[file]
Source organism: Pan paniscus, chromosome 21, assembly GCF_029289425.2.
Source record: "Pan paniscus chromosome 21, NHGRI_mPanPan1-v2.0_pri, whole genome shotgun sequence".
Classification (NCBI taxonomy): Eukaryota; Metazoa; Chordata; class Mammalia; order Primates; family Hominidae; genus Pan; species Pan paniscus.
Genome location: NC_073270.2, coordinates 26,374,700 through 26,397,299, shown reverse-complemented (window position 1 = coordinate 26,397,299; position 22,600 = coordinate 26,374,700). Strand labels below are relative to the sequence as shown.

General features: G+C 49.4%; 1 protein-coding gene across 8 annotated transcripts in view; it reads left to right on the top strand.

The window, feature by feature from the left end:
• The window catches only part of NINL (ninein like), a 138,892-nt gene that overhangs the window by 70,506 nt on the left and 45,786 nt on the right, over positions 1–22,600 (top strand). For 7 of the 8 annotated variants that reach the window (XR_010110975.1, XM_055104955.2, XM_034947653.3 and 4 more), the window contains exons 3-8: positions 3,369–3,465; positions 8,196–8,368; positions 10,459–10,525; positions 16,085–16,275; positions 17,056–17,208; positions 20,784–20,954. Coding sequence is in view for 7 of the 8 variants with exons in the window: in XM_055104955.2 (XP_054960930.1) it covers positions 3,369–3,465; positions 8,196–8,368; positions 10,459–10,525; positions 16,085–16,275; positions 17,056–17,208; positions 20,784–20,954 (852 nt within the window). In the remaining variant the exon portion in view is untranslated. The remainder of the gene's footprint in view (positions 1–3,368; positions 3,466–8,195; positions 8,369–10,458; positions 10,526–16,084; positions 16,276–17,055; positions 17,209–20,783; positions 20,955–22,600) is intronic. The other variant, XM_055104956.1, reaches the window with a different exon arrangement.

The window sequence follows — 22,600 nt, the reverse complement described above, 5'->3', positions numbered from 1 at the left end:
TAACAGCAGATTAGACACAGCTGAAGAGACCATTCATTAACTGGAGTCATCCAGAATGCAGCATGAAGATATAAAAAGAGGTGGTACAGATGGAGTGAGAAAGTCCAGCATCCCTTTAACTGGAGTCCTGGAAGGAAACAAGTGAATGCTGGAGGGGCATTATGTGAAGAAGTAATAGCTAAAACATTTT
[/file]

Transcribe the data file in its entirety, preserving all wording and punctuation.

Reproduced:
Source organism: Pan paniscus, chromosome 21, assembly GCF_029289425.2.
Source record: "Pan paniscus chromosome 21, NHGRI_mPanPan1-v2.0_pri, whole genome shotgun sequence".
Classification (NCBI taxonomy): Eukaryota; Metazoa; Chordata; class Mammalia; order Primates; family Hominidae; genus Pan; species Pan paniscus.
Genome location: NC_073270.2, coordinates 26,374,700 through 26,397,299, shown reverse-complemented (window position 1 = coordinate 26,397,299; position 22,600 = coordinate 26,374,700). Strand labels below are relative to the sequence as shown.

General features: G+C 49.4%; 1 protein-coding gene across 8 annotated transcripts in view; it reads left to right on the top strand.

The window, feature by feature from the left end:
• The window catches only part of NINL (ninein like), a 138,892-nt gene that overhangs the window by 70,506 nt on the left and 45,786 nt on the right, over positions 1–22,600 (top strand). For 7 of the 8 annotated variants that reach the window (XR_010110975.1, XM_055104955.2, XM_034947653.3 and 4 more), the window contains exons 3-8: positions 3,369–3,465; positions 8,196–8,368; positions 10,459–10,525; positions 16,085–16,275; positions 17,056–17,208; positions 20,784–20,954. Coding sequence is in view for 7 of the 8 variants with exons in the window: in XM_055104955.2 (XP_054960930.1) it covers positions 3,369–3,465; positions 8,196–8,368; positions 10,459–10,525; positions 16,085–16,275; positions 17,056–17,208; positions 20,784–20,954 (852 nt within the window). In the remaining variant the exon portion in view is untranslated. The remainder of the gene's footprint in view (positions 1–3,368; positions 3,466–8,195; positions 8,369–10,458; positions 10,526–16,084; positions 16,276–17,055; positions 17,209–20,783; positions 20,955–22,600) is intronic. The other variant, XM_055104956.1, reaches the window with a different exon arrangement.

The window sequence follows — 22,600 nt, the reverse complement described above, 5'->3', positions numbered from 1 at the left end:
TAACAGCAGATTAGACACAGCTGAAGAGACCATTCATTAACTGGAGTCATCCAGAATGCAGCATGAAGATATAAAAAGAGGTGGTACAGATGGAGTGAGAAAGTCCAGCATCCCTTTAACTGGAGTCCTGGAAGGAAACAAGTGAATGCTGGAGGGGCATTATGTGAAGAAGTAATAGCTAAAACATTTT